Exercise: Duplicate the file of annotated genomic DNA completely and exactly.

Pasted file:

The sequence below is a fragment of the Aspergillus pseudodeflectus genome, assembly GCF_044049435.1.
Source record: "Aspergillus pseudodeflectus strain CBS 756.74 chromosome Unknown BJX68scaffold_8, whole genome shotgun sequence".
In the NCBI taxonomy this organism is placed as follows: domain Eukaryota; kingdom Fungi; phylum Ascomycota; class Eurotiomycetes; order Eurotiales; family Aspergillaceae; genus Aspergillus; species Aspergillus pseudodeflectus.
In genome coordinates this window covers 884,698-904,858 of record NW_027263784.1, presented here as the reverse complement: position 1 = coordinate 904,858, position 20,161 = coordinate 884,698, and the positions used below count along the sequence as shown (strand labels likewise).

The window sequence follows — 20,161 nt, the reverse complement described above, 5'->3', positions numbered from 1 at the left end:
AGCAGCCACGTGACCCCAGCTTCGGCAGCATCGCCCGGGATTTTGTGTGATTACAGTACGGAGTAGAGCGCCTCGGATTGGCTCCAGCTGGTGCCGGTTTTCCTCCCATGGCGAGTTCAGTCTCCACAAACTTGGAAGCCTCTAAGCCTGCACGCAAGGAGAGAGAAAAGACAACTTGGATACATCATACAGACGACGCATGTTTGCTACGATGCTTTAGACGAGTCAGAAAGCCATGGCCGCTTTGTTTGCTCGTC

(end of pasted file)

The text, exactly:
The sequence below is a fragment of the Aspergillus pseudodeflectus genome, assembly GCF_044049435.1.
Source record: "Aspergillus pseudodeflectus strain CBS 756.74 chromosome Unknown BJX68scaffold_8, whole genome shotgun sequence".
In the NCBI taxonomy this organism is placed as follows: domain Eukaryota; kingdom Fungi; phylum Ascomycota; class Eurotiomycetes; order Eurotiales; family Aspergillaceae; genus Aspergillus; species Aspergillus pseudodeflectus.
In genome coordinates this window covers 884,698-904,858 of record NW_027263784.1, presented here as the reverse complement: position 1 = coordinate 904,858, position 20,161 = coordinate 884,698, and the positions used below count along the sequence as shown (strand labels likewise).

The window sequence follows — 20,161 nt, the reverse complement described above, 5'->3', positions numbered from 1 at the left end:
AGCAGCCACGTGACCCCAGCTTCGGCAGCATCGCCCGGGATTTTGTGTGATTACAGTACGGAGTAGAGCGCCTCGGATTGGCTCCAGCTGGTGCCGGTTTTCCTCCCATGGCGAGTTCAGTCTCCACAAACTTGGAAGCCTCTAAGCCTGCACGCAAGGAGAGAGAAAAGACAACTTGGATACATCATACAGACGACGCATGTTTGCTACGATGCTTTAGACGAGTCAGAAAGCCATGGCCGCTTTGTTTGCTCGTC